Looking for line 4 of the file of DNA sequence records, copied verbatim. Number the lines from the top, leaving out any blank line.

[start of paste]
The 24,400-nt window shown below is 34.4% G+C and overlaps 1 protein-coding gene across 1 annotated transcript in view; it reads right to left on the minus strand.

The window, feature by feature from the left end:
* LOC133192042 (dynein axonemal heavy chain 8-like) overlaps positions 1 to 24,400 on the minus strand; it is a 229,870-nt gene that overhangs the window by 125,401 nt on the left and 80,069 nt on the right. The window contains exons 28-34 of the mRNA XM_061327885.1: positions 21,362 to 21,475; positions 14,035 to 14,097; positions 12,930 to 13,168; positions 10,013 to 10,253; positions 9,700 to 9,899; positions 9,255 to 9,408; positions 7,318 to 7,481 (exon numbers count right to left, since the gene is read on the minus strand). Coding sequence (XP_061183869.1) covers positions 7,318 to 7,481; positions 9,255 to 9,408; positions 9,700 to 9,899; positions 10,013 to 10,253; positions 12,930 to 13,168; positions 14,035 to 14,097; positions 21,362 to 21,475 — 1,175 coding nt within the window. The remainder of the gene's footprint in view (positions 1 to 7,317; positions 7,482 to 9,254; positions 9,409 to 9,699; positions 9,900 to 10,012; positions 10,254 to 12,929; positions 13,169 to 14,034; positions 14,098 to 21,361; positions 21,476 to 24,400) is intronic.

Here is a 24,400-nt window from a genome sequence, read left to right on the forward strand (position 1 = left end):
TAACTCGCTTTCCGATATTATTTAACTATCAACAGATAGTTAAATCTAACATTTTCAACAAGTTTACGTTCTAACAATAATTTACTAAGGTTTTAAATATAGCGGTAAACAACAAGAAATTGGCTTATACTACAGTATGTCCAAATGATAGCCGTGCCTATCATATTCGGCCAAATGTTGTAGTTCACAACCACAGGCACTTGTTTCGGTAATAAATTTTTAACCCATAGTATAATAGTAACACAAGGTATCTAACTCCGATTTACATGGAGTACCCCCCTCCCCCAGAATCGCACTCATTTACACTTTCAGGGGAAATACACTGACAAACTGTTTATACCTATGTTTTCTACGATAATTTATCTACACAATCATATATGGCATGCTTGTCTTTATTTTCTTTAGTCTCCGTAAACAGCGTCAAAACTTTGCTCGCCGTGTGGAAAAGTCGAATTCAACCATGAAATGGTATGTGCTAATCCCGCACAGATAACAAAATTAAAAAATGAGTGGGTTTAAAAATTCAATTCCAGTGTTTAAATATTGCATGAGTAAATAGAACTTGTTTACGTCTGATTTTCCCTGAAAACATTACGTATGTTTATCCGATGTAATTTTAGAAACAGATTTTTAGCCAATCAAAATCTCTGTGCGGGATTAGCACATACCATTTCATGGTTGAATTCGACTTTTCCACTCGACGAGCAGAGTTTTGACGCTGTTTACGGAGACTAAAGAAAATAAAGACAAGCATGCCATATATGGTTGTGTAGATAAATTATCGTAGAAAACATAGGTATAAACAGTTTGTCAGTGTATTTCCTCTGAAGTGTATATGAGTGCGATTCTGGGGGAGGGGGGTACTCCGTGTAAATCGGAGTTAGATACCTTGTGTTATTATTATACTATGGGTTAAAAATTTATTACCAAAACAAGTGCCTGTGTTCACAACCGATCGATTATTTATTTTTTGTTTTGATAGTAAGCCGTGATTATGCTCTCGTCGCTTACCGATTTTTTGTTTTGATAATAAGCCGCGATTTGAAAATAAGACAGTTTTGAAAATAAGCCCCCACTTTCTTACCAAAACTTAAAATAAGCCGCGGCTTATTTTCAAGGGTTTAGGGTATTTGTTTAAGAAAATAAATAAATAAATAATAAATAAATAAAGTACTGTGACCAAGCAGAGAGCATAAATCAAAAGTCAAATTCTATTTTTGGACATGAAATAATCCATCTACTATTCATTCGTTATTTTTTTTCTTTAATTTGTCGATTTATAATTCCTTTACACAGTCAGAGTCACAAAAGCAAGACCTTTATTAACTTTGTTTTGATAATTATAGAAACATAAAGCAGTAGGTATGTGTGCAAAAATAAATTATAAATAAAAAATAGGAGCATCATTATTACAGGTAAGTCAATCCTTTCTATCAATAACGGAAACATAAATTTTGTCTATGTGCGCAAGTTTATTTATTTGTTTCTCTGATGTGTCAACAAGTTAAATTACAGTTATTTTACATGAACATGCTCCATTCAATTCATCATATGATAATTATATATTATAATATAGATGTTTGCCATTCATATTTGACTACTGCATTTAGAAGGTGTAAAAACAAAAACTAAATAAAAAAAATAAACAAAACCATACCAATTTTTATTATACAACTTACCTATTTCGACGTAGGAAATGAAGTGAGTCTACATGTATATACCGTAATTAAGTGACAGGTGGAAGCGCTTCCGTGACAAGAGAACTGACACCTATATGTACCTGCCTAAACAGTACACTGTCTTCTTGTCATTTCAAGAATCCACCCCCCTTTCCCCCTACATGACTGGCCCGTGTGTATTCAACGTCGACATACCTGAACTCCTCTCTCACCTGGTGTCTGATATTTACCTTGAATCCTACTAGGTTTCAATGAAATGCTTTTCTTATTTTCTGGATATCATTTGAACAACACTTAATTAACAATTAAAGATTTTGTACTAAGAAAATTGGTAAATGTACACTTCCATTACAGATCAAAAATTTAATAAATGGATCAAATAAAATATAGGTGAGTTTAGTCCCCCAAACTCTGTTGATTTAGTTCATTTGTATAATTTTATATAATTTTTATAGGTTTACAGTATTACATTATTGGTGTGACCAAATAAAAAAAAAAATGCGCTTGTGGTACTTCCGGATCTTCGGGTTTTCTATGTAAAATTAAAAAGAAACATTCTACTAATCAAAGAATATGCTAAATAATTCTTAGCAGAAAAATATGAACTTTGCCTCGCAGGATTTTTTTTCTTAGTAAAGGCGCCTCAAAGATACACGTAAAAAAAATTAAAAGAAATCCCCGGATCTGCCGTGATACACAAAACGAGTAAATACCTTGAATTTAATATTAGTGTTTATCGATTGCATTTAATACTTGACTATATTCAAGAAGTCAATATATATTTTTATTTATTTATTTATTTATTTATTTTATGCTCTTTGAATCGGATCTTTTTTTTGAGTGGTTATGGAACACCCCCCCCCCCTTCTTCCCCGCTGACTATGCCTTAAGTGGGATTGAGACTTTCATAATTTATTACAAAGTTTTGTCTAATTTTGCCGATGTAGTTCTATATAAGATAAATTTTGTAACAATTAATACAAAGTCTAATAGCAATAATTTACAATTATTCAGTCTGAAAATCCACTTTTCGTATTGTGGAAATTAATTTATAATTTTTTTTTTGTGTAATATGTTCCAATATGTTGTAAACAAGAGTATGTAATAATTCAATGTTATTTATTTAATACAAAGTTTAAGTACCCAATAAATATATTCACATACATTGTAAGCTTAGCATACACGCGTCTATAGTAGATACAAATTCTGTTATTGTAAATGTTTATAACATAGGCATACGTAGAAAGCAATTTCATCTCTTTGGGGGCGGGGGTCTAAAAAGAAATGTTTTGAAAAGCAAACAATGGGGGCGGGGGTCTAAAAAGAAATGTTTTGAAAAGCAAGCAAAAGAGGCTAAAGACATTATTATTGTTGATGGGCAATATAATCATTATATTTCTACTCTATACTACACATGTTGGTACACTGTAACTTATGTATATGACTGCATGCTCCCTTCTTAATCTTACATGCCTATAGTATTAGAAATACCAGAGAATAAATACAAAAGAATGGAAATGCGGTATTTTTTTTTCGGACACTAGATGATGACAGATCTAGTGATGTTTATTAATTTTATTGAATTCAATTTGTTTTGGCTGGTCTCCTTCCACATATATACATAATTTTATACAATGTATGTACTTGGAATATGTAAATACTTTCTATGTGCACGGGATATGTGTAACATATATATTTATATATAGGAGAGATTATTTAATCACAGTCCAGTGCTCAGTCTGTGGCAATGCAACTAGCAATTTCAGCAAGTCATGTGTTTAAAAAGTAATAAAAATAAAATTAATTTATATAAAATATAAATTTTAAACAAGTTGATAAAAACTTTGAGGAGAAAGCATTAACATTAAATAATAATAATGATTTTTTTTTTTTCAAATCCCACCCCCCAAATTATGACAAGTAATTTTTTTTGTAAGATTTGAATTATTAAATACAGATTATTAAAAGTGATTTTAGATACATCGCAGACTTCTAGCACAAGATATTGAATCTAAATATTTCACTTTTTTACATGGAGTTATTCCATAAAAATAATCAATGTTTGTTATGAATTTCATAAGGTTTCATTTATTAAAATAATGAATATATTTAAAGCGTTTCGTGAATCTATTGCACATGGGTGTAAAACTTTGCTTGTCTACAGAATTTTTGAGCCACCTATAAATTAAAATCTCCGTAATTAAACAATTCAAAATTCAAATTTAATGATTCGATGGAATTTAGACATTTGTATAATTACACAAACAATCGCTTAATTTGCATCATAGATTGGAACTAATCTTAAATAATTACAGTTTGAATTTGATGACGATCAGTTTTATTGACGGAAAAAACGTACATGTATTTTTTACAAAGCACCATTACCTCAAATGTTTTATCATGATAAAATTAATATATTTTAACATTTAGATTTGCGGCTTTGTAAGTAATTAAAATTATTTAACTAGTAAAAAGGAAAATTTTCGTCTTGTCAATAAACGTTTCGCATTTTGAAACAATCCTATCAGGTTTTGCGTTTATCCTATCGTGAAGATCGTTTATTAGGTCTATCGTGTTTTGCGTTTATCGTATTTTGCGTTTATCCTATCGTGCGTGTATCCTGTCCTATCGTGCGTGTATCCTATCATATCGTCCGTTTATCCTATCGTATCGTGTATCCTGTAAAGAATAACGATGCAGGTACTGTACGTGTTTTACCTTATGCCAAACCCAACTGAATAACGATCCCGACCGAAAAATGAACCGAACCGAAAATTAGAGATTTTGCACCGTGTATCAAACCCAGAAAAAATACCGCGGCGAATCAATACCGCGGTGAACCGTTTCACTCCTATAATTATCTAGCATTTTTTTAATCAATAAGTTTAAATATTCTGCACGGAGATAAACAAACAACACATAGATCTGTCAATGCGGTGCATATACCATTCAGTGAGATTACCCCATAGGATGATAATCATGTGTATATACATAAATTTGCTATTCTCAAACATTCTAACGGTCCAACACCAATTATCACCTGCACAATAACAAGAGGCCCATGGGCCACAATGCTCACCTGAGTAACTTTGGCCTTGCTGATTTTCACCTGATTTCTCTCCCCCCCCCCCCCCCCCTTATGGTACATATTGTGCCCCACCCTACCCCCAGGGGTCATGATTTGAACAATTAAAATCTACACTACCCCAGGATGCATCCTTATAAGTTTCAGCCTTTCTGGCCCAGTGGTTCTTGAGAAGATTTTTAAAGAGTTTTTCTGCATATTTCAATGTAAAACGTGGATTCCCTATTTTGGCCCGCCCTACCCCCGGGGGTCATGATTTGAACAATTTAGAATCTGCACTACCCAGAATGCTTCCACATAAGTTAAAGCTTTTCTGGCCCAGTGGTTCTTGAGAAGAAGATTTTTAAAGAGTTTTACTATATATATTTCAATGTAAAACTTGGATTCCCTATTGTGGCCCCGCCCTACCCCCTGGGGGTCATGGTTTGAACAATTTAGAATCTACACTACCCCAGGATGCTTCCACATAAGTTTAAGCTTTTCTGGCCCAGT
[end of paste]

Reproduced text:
Here is a 24,400-nt window from a genome sequence, read left to right on the forward strand (position 1 = left end):